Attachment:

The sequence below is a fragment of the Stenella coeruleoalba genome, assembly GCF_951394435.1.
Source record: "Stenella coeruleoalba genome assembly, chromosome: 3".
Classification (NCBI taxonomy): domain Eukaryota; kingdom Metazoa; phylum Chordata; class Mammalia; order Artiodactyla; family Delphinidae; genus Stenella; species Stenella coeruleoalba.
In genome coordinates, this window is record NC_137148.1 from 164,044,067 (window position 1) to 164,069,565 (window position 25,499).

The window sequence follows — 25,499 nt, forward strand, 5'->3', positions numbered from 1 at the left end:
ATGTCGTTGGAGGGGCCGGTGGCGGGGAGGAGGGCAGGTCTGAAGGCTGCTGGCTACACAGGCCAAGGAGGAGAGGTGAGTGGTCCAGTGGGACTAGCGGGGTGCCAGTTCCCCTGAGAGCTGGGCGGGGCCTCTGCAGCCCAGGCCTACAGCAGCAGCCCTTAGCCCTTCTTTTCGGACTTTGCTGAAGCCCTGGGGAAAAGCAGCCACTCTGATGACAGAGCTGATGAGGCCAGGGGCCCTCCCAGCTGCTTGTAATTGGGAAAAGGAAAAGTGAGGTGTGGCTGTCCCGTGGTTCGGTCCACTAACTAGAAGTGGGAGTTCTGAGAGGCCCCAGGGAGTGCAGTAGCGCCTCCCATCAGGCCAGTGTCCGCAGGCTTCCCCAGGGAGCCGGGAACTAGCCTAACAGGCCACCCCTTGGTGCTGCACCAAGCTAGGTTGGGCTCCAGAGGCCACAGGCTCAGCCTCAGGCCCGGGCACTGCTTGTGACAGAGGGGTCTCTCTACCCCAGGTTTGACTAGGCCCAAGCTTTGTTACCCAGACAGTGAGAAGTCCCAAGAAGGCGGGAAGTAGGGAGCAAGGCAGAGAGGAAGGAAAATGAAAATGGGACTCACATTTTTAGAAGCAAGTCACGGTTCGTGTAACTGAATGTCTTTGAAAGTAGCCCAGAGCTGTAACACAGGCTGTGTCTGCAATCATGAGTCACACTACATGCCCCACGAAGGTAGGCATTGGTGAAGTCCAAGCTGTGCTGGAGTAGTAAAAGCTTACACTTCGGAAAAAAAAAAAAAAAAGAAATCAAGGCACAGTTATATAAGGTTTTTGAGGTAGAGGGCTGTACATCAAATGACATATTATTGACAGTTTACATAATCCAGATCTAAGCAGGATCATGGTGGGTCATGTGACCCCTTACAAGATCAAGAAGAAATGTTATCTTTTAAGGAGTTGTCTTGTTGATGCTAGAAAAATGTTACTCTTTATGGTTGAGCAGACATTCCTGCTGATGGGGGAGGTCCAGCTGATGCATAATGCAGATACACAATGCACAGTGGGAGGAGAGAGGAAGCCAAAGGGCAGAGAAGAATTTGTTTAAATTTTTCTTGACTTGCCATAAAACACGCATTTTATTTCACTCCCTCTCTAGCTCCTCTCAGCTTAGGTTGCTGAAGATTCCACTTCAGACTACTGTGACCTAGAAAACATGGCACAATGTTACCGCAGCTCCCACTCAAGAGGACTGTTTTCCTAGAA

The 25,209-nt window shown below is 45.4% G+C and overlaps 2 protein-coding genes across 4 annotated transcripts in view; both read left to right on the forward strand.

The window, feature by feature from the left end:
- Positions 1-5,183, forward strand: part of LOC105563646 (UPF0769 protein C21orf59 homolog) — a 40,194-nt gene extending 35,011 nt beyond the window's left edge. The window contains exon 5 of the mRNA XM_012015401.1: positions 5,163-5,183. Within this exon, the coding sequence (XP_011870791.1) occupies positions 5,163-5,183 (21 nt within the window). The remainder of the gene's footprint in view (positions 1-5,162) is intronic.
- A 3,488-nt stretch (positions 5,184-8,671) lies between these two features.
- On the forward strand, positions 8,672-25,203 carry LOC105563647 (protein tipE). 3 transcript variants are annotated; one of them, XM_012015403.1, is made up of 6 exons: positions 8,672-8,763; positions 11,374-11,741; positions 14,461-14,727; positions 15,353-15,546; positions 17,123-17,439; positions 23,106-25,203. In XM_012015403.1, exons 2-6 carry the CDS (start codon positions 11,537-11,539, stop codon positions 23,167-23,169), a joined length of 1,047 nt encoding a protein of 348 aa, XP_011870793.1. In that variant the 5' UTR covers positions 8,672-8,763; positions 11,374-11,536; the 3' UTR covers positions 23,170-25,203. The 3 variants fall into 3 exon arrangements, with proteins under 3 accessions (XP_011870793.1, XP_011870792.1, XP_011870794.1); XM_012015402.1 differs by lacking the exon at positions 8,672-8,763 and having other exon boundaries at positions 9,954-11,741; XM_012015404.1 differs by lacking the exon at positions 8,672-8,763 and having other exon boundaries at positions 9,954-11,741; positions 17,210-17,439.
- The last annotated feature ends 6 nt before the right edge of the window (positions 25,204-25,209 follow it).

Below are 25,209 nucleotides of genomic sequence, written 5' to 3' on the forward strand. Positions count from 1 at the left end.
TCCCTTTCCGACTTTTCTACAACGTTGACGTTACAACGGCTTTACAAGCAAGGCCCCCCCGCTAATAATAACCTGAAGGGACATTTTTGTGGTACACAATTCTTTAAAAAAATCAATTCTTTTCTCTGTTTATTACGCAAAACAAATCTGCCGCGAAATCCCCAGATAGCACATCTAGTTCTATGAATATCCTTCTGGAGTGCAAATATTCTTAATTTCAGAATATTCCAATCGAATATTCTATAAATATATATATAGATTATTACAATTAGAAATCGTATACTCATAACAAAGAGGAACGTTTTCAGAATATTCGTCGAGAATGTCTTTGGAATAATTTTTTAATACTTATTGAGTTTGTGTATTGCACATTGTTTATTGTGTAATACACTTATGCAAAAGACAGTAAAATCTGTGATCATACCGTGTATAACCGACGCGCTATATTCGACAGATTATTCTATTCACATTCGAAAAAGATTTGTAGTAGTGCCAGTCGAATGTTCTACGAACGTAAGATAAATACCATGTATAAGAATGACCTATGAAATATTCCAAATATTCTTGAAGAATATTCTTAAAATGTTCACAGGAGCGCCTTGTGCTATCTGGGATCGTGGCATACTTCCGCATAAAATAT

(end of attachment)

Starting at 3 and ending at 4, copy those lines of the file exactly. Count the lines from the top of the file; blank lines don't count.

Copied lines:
Classification (NCBI taxonomy): domain Eukaryota; kingdom Metazoa; phylum Chordata; class Mammalia; order Artiodactyla; family Delphinidae; genus Stenella; species Stenella coeruleoalba.
In genome coordinates, this window is record NC_137148.1 from 164,044,067 (window position 1) to 164,069,565 (window position 25,499).